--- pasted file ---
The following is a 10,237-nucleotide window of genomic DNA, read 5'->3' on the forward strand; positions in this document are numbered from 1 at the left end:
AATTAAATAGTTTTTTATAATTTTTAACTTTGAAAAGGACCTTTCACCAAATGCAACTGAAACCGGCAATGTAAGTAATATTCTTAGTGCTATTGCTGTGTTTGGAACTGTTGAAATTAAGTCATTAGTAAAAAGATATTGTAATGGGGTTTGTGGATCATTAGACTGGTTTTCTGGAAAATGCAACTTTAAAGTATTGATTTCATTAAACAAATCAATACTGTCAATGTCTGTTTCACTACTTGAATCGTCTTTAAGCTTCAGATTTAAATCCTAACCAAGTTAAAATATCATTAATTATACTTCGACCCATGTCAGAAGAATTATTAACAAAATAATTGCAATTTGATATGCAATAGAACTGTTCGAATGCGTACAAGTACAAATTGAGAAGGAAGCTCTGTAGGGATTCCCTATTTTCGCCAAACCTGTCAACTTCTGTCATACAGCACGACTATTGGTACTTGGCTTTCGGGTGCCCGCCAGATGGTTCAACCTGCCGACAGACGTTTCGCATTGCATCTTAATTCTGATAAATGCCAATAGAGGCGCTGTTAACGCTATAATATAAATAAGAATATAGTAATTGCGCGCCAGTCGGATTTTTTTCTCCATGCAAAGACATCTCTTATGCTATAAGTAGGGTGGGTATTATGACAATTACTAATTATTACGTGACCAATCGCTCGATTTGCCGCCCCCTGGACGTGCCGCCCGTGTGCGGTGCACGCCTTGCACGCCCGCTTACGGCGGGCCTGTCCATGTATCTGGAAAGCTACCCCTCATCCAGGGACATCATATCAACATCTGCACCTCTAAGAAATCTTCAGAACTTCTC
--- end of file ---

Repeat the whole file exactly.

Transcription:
The following is a 10,237-nucleotide window of genomic DNA, read 5'->3' on the forward strand; positions in this document are numbered from 1 at the left end:
AATTAAATAGTTTTTTATAATTTTTAACTTTGAAAAGGACCTTTCACCAAATGCAACTGAAACCGGCAATGTAAGTAATATTCTTAGTGCTATTGCTGTGTTTGGAACTGTTGAAATTAAGTCATTAGTAAAAAGATATTGTAATGGGGTTTGTGGATCATTAGACTGGTTTTCTGGAAAATGCAACTTTAAAGTATTGATTTCATTAAACAAATCAATACTGTCAATGTCTGTTTCACTACTTGAATCGTCTTTAAGCTTCAGATTTAAATCCTAACCAAGTTAAAATATCATTAATTATACTTCGACCCATGTCAGAAGAATTATTAACAAAATAATTGCAATTTGATATGCAATAGAACTGTTCGAATGCGTACAAGTACAAATTGAGAAGGAAGCTCTGTAGGGATTCCCTATTTTCGCCAAACCTGTCAACTTCTGTCATACAGCACGACTATTGGTACTTGGCTTTCGGGTGCCCGCCAGATGGTTCAACCTGCCGACAGACGTTTCGCATTGCATCTTAATTCTGATAAATGCCAATAGAGGCGCTGTTAACGCTATAATATAAATAAGAATATAGTAATTGCGCGCCAGTCGGATTTTTTTCTCCATGCAAAGACATCTCTTATGCTATAAGTAGGGTGGGTATTATGACAATTACTAATTATTACGTGACCAATCGCTCGATTTGCCGCCCCCTGGACGTGCCGCCCGTGTGCGGTGCACGCCTTGCACGCCCGCTTACGGCGGGCCTGTCCATGTATCTGGAAAGCTACCCCTCATCCAGGGACATCATATCAACATCTGCACCTCTAAGAAATCTTCAGAACTTCTC